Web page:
|Econometric model of viability/profitability of ongrowing sharp snout sea bream (Diplodus puntazzo) in sea cages|García, G.J.; García, B. (2010). Econometric model of viability/profitability of ongrowing sharp snout sea bream (Diplodus puntazzo) in sea cages. Aquacult. Int. 18(5): 955-971. dx.doi.org/10.1007/s10499-009-9311-1
In: Aquaculture International. Springer: London. ISSN 0967-6120, more
Diplodus puntazzo (Walbaum, 1792) [WoRMS]; Marine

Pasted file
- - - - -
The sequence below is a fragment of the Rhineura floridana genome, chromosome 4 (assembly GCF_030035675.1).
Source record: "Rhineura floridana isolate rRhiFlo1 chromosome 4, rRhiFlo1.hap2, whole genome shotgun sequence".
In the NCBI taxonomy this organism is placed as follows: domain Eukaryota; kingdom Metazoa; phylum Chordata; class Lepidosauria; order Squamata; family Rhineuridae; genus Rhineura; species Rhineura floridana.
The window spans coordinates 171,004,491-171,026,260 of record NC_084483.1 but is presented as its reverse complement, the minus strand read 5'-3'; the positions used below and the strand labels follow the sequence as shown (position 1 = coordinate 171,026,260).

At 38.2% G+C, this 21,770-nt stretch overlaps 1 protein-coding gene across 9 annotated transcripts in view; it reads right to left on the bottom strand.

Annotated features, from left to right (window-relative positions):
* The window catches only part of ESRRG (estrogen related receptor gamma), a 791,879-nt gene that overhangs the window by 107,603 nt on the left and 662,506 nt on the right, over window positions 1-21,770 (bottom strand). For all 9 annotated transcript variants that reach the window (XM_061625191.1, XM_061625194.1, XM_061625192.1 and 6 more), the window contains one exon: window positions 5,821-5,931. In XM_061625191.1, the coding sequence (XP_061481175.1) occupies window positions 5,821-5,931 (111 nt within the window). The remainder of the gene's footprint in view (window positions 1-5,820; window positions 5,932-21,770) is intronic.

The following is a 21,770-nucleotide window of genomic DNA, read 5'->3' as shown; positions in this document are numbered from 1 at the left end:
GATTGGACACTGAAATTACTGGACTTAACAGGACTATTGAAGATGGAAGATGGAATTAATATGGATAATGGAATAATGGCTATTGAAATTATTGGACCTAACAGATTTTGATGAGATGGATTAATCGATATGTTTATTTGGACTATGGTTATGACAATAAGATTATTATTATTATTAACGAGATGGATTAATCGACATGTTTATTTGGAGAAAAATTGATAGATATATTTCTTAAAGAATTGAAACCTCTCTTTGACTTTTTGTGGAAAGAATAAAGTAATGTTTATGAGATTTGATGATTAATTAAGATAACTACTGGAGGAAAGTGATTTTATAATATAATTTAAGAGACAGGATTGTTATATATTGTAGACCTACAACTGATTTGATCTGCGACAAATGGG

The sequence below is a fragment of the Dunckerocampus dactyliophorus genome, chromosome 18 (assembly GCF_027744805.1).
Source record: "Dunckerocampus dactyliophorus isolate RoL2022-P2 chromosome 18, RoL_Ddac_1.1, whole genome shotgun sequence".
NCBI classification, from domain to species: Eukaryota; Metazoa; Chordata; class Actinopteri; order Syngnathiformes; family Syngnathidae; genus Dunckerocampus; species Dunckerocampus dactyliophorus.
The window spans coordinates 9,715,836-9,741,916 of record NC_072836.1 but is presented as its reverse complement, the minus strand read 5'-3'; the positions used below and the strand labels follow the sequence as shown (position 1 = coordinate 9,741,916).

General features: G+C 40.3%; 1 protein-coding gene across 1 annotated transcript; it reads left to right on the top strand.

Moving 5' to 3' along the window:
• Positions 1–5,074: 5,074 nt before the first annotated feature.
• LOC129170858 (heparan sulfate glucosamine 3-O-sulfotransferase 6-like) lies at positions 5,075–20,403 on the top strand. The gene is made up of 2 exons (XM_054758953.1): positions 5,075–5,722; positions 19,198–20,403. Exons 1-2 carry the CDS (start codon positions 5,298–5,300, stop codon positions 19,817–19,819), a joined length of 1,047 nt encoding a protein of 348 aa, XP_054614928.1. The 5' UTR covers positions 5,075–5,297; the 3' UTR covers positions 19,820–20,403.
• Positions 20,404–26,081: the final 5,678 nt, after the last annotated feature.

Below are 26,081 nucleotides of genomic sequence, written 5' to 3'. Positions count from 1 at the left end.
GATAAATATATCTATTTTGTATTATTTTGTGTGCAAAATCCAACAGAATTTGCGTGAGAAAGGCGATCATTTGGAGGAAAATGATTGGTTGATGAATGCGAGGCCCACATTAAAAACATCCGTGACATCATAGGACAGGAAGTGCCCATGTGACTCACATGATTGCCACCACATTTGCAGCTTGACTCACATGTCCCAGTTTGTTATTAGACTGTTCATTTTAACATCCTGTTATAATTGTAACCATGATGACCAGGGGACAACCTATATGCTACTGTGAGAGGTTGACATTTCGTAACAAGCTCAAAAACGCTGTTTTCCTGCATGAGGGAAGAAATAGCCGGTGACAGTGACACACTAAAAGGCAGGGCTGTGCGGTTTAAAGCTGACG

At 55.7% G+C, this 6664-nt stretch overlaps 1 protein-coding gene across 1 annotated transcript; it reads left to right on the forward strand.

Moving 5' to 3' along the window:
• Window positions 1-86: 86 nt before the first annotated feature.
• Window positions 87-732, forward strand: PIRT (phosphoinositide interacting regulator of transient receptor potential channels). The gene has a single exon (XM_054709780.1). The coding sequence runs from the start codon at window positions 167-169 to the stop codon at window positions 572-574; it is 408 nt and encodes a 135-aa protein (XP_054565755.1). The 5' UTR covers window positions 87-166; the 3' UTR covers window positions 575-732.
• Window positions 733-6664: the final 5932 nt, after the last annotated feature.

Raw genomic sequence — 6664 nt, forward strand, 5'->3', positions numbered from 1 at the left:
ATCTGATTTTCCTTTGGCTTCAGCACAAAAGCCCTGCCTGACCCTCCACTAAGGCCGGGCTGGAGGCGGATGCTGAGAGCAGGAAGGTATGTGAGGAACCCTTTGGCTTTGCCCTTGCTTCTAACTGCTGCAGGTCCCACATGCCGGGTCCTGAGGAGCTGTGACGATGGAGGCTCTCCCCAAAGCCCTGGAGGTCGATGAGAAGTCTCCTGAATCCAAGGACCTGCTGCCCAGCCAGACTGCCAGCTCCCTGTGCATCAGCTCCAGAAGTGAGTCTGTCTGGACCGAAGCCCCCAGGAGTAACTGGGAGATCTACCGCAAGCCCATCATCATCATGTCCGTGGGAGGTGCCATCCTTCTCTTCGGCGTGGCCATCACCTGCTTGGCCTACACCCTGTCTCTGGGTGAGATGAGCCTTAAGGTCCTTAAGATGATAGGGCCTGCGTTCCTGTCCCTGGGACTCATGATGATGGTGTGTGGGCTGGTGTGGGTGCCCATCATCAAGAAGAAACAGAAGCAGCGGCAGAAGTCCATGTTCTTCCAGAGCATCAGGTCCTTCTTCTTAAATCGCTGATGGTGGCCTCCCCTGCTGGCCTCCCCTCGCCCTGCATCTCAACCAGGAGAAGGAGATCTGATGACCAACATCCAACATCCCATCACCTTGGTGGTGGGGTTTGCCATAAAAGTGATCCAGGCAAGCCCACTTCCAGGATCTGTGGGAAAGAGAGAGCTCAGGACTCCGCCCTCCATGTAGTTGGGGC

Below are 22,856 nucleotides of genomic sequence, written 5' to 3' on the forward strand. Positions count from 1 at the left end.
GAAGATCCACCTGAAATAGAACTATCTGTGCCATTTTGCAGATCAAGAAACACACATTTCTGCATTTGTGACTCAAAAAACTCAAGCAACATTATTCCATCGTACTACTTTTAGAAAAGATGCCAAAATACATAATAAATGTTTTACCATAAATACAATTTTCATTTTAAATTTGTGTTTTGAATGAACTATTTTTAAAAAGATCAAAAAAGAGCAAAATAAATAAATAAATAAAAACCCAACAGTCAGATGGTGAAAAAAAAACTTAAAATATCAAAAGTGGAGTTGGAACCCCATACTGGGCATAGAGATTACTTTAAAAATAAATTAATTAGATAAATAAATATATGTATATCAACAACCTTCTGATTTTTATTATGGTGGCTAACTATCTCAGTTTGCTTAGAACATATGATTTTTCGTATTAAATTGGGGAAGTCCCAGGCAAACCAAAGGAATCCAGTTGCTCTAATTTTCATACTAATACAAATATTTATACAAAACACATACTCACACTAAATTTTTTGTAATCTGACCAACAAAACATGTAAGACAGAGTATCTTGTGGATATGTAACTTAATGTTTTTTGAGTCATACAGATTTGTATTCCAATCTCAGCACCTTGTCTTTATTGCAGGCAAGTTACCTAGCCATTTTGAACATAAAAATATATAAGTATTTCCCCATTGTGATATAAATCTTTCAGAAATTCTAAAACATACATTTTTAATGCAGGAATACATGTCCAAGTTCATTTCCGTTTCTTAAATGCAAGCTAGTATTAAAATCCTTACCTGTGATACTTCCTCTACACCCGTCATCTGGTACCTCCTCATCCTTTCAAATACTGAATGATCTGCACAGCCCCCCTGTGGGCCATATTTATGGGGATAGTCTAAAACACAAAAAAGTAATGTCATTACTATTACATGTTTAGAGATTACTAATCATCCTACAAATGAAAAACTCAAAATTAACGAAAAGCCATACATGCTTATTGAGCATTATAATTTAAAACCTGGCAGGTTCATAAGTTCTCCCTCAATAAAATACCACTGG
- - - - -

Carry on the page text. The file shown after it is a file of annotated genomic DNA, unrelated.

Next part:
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We have designed and evaluated an ongrowing plant in sea cages as representative of Spanish Mediterranean exploitations with an annual production of 1,000 tonnes, based on the technology already in use for Sparus aurata ongrowing but taking into consideration the zootechnical variables for this species. We used the cost analysis and once defined the accounting structure, and we have used mathematical modelling or econometric to establish indicators of viability/profitability (NPV/IRR) based on the variables chosen for their economic importance in the sensitivity analysis. The highest costs and therefore of greatest economic importance are feed (43.85%) and juveniles (25.04%). The costs analysis points to a profitable business activity, but with a relatively low profitability (benefit/total cost = 7.26%) although benefit/investment is slightly better (15.29%). The break even point suggests that the business will only be viable above a selling price of € 3.69/kg and a production minimum of 709,363 kg/year. The feeding price threshold indicates that the activity is viable up to a cost of € 1.85/kg, which is within the range of sensitivity, while the cost of juvenile threshold (€ 1.17/kg) is much above this range. This underlines the great sensitivity of the activity to feeding costs, although the cost of the juveniles is not so important in this respect. When significant production levels have been reached, it is feasible that the cost of feeding will decrease since the species uses protein of vegetal origin efficiently, especially soy flour. If the minimum selling price is fixed at € 4.21/kg, the cost of feed is 11% lower and the IRR will reach 13.12%, which is an attractive alternative for investors. The econometric model is therefore a very useful tool for evaluating the viability or profitability of new species.